“Indeed, in our submission this lack of data regarding the agricultural labour market is itself a central part of the problem.

“It means that government and the sector cannot develop targeted measures to address it, and has led to fragmented, reactionary responses rather than sustainable solutions: sector supported or developed measures to attract a local workforce1; seasonal worker programs; working holiday makers programs.

“In addition, there are differing perceptions about the sector’s attitude to labour and conflicting opinions as to how its labour needs should be addressed.

“For example, various bodies have suggested that the domestic labour force should be adequate to meet the sector’s labour needs, and if farmers are not attracting enough workers then they simply need to increase wages and/or better plan to meet their workforce needs.

“Farmers, on the other hand, are adamant that the local workers cannot be attracted to the industry on a sustainable wage, while the nature of the industry makes effective workforce planning difficult if not impossible.

“However, these views are based largely on anecdote and individual experiences, not data reflecting the reality across the industry.”

The NFF budget submission said “this is not a new problem” and in 2010 Australian Farm Institute Managing Director Mick Keogh, had observed that ‘the first steps in seeking solutions to improve the availability of labour in agriculture is obtain a clear picture of both demand for and supply of labour in the sector’.

The NFF has called for a “regular, comprehensive” study of Australia’s agricultural labour needs which covers all aspects of labour in the sector across commodities and roles, including unskilled, low-skilled, semi-skilled and skilled workers.

The peak farm lobby group says that study should be conducted at least once every 24 months and should identify how labour is currently being supplied - where the employees are drawn from- the gaps in supply and demand, and how they may be addressed.

The Department of Agriculture’s 2011 Senate inquiry submission said despite recent industry job losses, significant shortages in labour and skills were expected “across virtually all regions and occupations in agriculture in the long term”.

It also said the sector had the largest share of mature age workers aged 55 years and older at 31pc and the lowest share of workers aged less than 35 years, at 22.1pc, compared to all other industries.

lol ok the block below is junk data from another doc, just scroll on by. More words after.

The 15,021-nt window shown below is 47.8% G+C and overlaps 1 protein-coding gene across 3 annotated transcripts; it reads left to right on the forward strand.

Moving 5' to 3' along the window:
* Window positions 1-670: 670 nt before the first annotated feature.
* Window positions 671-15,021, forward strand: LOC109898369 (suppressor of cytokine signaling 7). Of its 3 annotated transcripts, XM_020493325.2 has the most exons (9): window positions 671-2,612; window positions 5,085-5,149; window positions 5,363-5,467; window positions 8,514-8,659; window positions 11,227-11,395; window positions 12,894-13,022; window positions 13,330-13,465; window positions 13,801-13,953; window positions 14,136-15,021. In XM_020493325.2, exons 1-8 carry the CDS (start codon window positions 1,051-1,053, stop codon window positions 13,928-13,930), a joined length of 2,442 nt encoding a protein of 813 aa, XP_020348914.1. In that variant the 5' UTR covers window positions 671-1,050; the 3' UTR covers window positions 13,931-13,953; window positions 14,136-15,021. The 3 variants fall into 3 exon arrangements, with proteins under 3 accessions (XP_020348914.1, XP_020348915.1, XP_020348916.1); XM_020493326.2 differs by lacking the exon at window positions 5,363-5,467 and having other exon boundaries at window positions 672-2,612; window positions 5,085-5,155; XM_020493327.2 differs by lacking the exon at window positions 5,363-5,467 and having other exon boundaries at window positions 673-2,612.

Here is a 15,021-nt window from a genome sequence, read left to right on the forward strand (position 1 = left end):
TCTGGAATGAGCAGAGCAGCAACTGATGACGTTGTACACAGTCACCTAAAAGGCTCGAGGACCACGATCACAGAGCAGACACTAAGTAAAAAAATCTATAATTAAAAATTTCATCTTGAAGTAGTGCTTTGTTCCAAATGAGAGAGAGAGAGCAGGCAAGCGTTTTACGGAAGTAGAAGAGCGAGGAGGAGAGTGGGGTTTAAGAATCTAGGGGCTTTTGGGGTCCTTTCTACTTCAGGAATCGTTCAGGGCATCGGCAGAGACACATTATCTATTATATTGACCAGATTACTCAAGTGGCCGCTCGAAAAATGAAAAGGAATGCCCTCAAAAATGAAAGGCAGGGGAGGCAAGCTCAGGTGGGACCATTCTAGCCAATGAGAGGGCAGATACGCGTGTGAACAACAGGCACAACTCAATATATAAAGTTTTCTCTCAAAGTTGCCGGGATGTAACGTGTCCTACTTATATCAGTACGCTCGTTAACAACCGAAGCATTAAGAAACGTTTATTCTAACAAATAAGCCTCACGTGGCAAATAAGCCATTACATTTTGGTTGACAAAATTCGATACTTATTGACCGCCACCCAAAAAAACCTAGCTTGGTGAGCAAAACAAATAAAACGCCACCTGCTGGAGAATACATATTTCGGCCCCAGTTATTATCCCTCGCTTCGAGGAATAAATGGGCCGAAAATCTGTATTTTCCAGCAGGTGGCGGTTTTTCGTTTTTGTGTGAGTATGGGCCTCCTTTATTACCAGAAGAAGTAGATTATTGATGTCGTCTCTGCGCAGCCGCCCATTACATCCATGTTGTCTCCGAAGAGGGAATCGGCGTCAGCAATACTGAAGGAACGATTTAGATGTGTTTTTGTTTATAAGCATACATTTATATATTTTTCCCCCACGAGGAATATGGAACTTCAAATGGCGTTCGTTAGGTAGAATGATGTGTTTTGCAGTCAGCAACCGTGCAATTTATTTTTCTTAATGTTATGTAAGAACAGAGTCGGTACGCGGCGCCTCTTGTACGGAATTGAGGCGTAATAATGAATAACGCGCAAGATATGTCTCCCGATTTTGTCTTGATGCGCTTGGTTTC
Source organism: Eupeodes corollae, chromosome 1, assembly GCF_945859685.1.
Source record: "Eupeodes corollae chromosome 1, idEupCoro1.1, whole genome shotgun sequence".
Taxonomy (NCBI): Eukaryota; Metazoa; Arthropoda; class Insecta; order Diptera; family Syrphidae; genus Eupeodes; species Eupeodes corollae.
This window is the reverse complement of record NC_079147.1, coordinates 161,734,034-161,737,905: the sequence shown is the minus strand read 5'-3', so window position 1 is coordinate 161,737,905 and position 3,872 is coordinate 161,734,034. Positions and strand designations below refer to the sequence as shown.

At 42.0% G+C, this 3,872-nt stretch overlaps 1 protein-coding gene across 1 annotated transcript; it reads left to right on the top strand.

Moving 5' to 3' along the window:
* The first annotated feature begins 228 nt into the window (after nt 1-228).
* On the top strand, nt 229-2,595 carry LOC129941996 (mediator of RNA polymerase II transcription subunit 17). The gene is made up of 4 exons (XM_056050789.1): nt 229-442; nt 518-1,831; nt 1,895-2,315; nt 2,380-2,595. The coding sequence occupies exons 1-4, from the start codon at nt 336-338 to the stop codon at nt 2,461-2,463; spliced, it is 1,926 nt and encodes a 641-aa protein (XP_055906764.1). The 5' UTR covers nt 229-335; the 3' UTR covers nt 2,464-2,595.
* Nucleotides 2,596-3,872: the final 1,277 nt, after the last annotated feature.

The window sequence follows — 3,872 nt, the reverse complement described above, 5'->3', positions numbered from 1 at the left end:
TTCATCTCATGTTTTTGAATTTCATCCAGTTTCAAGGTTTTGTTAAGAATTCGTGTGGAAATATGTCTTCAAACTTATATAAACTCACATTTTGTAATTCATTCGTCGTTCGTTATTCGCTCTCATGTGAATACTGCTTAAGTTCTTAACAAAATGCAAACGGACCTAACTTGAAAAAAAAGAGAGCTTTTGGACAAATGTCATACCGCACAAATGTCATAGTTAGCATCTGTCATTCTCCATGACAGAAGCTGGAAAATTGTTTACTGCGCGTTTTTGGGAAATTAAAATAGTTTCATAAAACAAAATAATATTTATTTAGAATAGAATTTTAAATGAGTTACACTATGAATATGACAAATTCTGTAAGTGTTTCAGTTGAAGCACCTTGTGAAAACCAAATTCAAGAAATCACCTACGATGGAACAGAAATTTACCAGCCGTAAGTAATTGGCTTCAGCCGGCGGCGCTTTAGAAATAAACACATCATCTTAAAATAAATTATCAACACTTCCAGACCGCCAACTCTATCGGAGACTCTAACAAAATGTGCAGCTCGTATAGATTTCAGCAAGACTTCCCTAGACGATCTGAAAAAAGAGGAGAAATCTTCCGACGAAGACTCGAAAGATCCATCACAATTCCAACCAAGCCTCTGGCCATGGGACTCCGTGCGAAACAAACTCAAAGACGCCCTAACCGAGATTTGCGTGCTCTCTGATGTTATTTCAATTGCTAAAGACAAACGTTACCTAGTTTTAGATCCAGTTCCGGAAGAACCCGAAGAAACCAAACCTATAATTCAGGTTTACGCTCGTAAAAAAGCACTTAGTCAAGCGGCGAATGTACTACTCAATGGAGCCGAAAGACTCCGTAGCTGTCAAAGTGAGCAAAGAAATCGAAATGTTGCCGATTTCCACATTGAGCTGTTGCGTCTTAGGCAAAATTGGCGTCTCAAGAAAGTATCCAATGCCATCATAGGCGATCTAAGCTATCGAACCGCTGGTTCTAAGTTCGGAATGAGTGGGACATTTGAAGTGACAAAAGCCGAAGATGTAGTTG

The high average age of the workforce suggests that employees exiting the workforce in the future are not being replaced by younger workers, it said, and agriculture faced competition from other sectors of the economy like mining to retain its existing workforce due to paying less remuneration.

The Department’s submission also said reasons for labour and skills shortages were; negative community perceptions of the industry; lack of availability of training providers in regional areas; and a move away from young people undertaking apprenticeships.

It also said in 2009-10 the gross value of agriculture, forestry and fisheries was $43.6 billion in contributing 3pc of the national GDP.

The NFF’s aspirational goal is to grow the Australian farm sector to $100b by 2030 with work force shortages categorised under “human talent” in its budget submission.

“Australia’s farmers are aging faster than the average Australian workforce - to ensure the future of agriculture, it is crucial to invest in people, to cultivate talent in agriculture by fostering a culture of agile learning and thinking, and to bring the next generation along and to attract new talent to the sector,” it said.

The 2015 Agricultural Competitiveness White Paper released by the Coalition government said the federal government was making changes to visa programs to improve their flexibility and ensure farmers have access to the foreign workers that occupy an important part of the sector’s labour supply.

It said the seasonal worker program would be expanded by removing the cap on the number of workers participating in it and increasing access for employers and Pacific Island countries.

The White Paper also said the working holiday (subclass 417) and work and holiday (subclass 462) visas would be expanded for those operating in the northern Australia zone, allowing agricultural employers to retain backpackers for an additional six months each visa year.

It said the government would also be giving subclass 462 visa holders access to a second 12 month visa if they work for three months in agriculture or tourism in northern Australia.

“It is important that the 457 visa program be responsive to genuine skill shortages and recognises the primacy of Australians for local jobs and training,” it said.

“The government also encourages the agriculture sector to work with it in developing template industry labour agreements to meet industry specific requirements that are not adequately covered.”

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The story Farm labour void remains politically problematic at budget time first appeared on Farm Online.